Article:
My first introduction to Brussels sprouts was in a magazine. I can’t remember what it was exactly – some women’s home magazine – but there was a photo spread that featured a dollhouse, with a picture of a Brussels sprout as a tiny cabbage. I’d never eaten Brussels sprouts or cabbage at that point, but that didn’t stop me from becoming instantly enamored with the idea of a tiny, edible version of a larger vegetable. Ever since then, I’ve had a special place in my heart for the small cruciferous orbs, even if it took many more years before I tried them.
This post is not about Brussels sprouts.
It is, however, about a different tiny piece of produce – the kumquat. Like my first introduction to Brussels sprouts, I have only shadowy, vague memories of the moment when I became aware of kumquats. I recall a fruit tray, and someone telling me I could eat the entire fruit, skin and all, and tentatively yet excitedly trying one.
I don’t, however, remember what I thought about it or what it tasted like. I do remember thinking they were awfully cute, those lilliputian ovular fruits. Not unlike tiny oranges…
When I purchased a large handful of kumquats at the co-op a few days ago, I didn’t know quite what to expect. S had tried a sample recently and reported that they were too tart, which only served to heighten my interest – I’m a big lover of all things sour, so I knew I had to try them. And when I realized that Hannah Kaminsky has a recipe for Kumquat Poppy Seed Scones in Vegan Desserts: Sumptuous Sweets for Every Season, I knew the time was ripe for a purchase. If I didn’t enjoy the fruit raw, I could chop ’em up and put them in a baked good!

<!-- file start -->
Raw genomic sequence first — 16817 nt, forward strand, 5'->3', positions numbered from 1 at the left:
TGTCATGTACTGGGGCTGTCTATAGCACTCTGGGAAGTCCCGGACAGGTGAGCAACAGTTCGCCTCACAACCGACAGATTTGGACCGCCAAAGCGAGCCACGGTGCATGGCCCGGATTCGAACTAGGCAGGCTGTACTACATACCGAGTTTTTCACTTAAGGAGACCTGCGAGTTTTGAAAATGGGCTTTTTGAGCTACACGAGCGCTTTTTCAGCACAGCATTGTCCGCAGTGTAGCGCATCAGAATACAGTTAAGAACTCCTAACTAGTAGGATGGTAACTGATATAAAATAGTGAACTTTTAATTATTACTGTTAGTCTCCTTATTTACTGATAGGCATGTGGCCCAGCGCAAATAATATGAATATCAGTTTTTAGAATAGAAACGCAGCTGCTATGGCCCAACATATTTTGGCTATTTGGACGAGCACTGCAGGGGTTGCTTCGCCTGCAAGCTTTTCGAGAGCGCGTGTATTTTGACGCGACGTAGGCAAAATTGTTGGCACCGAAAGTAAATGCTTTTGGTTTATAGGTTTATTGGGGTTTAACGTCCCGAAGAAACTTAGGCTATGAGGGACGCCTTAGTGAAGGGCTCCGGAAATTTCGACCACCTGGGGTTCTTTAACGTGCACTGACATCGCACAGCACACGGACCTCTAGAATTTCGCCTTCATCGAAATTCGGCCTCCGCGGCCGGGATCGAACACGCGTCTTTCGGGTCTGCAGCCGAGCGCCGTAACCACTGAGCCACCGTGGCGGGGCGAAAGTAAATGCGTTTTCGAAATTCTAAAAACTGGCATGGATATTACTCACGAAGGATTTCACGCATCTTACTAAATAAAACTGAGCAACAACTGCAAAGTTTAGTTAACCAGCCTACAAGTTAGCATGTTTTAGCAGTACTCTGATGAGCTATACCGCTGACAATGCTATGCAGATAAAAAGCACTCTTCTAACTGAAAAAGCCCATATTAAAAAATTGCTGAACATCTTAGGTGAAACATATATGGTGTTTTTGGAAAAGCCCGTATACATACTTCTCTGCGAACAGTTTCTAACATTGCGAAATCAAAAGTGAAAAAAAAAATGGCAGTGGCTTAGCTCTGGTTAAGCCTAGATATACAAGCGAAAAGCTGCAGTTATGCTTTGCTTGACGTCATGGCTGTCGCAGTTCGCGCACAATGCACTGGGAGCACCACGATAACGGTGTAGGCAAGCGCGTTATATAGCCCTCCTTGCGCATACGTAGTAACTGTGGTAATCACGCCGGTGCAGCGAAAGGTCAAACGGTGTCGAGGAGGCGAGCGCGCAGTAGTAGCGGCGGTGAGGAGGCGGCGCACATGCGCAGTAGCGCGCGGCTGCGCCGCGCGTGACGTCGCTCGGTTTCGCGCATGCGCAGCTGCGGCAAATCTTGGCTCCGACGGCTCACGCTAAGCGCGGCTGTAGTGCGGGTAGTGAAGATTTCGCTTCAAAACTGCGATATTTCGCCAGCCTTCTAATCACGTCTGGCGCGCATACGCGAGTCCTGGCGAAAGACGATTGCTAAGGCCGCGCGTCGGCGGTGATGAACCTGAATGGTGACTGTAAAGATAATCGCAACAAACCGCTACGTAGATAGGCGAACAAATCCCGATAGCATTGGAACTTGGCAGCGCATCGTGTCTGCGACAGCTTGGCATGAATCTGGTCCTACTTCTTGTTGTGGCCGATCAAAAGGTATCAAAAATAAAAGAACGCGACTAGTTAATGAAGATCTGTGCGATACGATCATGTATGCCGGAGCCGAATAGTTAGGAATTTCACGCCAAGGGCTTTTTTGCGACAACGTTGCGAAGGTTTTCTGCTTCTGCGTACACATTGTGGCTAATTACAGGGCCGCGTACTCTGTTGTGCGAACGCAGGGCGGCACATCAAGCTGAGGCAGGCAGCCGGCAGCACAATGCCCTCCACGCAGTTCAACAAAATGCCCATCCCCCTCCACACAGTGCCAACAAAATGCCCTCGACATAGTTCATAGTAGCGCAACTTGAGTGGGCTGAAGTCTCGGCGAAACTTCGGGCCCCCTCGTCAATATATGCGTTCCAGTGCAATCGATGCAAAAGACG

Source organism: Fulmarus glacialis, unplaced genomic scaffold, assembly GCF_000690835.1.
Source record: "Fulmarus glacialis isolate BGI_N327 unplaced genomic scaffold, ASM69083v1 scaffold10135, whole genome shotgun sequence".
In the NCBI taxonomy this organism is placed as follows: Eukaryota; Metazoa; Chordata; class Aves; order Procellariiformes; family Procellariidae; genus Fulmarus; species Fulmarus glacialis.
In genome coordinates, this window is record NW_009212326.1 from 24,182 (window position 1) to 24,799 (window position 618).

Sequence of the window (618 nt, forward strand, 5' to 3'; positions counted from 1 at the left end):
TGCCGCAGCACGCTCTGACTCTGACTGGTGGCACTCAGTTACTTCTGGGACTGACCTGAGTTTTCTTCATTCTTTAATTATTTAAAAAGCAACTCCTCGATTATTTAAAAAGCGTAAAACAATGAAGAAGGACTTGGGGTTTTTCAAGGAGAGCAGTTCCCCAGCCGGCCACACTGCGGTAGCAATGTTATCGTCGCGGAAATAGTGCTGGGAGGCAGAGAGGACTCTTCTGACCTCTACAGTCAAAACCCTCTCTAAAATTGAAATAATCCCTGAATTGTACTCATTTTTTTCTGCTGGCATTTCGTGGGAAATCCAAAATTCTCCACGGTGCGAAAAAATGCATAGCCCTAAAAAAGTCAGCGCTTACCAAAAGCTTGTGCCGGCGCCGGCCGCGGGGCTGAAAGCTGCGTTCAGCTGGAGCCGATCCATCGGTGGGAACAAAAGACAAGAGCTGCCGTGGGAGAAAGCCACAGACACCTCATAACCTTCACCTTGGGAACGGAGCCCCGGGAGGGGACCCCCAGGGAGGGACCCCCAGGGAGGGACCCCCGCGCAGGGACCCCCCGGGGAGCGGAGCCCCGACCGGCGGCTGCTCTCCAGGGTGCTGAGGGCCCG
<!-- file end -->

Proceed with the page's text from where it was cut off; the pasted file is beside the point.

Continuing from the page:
Reader, I did enjoy the fruit raw – very much so. S might find them too sour, but I think they’re perfect – just bursting with juicy, lip-puckering goodness, surrounded by a thin, sweet rind that tempers the tartness just the slightest bit. Delightful! However, that didn’t stop me from baking up a batch of scones.
I really enjoyed these, too. They’re a creative twist on the more quotidian lemon-poppy seed combination, offering a greater contrast between the sour and the sweet. And the orange flecks of chopped kumquat are very visually appealing. Admittedly, I was dubious about these while they were baking – my dough was very dry and required more soy milk than the recipe called for, but they emerged from the oven perfectly baked, tender and moist with a beautiful, hefty crumb. I should know to trust Hannah’s recipes and guidance!
All in all, I’m more than glad that I’ve welcomed kumquats into my life. Discovering a brand-new (to me!) piece of produce is a rare treat, and I’m glad to have found one I like so much.
What are your feelings on kumquats? How do you like to eat them?